Chocolate and Easter go together like dog kisses and drool. But how much chocolate is safe for them to steal?
Dogs will steal chocolate during Easter 2019 (along with a lot of other treats).
Technically, dogs shouldn’t ever eat any chocolate at all. But they do, especially during the holidays, so…how much candy is too much?
Like a lot of pet parenting questions, the unsatisfactory answer is that it really depends on a lot of factors. What kind of chocolate was eaten? How much of it? How much does your dog weigh?
Time to dive into some dog science for a bit.
The reason it’s dangerous is because dogs can’t digest a type of chemical called methylxanthines very well, and caffeine is one of that family. The darker the chocolate, the more cocoa it contains, and the more cocoa it contains, the more toxic it is to our beloved canines.
According to PetMD, there are varying levels of danger depending on the kind of chocolate consumed.
White chocolate and milk chocolate probably won’t cause symptoms. Semisweet chocolate and dark chocolate will likely cause a lot of problems, and baking chocolate and straight cocoa powder could be deadly.
According to Petful, white chocolate is nearly impossible to overdose on – it would take a whopping 47 pounds for a 10-pound dog to undergo serious harm. About 3.5 ounces (two Hershey’s bars) of milk chocolate is the limit for the same size dog, 1.5 of dark chocolate and half an ounce of baking chocolate is the limit. The bigger the dog, the higher the tolerance level.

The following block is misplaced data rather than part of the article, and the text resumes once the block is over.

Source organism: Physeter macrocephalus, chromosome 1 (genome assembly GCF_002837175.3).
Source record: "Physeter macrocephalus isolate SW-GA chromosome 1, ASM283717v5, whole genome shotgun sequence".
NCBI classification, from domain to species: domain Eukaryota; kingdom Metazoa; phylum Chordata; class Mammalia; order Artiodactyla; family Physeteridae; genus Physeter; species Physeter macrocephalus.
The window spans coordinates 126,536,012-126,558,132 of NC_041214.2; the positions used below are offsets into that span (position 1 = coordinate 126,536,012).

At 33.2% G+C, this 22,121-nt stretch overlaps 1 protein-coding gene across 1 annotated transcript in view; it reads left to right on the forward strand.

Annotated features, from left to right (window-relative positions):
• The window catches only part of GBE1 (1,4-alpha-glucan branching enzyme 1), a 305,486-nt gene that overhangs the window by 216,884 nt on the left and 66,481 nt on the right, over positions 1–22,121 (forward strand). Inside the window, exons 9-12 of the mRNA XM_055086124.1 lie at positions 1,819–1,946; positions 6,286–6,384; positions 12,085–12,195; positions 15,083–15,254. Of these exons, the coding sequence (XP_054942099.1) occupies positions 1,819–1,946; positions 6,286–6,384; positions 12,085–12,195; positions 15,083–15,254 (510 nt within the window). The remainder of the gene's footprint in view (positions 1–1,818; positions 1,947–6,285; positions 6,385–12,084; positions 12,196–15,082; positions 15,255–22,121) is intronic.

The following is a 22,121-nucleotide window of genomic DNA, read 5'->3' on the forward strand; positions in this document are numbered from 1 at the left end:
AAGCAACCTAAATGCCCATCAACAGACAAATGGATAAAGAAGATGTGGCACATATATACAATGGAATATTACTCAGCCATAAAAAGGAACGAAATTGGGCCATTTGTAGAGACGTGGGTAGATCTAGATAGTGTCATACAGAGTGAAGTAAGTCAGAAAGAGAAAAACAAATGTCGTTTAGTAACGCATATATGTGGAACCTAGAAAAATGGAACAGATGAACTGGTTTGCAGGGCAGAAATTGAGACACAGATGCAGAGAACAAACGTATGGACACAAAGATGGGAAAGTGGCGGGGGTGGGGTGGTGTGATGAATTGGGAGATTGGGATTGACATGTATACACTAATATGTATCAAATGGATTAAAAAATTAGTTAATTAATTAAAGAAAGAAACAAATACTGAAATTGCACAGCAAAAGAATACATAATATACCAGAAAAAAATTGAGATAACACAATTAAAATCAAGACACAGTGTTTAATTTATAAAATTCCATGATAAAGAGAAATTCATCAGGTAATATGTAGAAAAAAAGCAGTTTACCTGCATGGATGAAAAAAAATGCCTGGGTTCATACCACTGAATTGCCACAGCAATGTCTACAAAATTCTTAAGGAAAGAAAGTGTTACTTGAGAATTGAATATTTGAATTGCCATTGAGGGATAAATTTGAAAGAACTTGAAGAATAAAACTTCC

About that thievery – we know this from experience. (Wesley’s Beagle mix Sunny gobbled down his Easter bunny more often than not growing up. It didn’t seem to hurt her any, though it was very irritating.) She weighed around 25 to 30 pounds, for reference.
Staff dog Troy the Cocker Spaniel mix is about Sunny’s size, according to his owner Kimberly, so we’ll use him as an example. If he were to eat a package of Reese’s, which is about 1.5 ounces of milk chocolate, he would not be likely to have symptoms, according to PetMD’s Chocolate Toxicity Meter for Dogs. If he ate a cupful of peanut M&M’s, about six ounces, they predict he would have mild to moderate symptoms.
Luckily for our doggos, most Easter bunnies are made of milk or white chocolate, which are among the least deadly varieties.
Symptoms of chocolate poisoning, on the low end, include diarrhea, a fever and vomiting, On the severe end, they can include seizures, comas and heart failure.
The American Kennel Club recommends you call the vet as soon as possible if your dog has been eating chocolate, or calling the Pet Poison Hotline at 855-213-6680 for advice.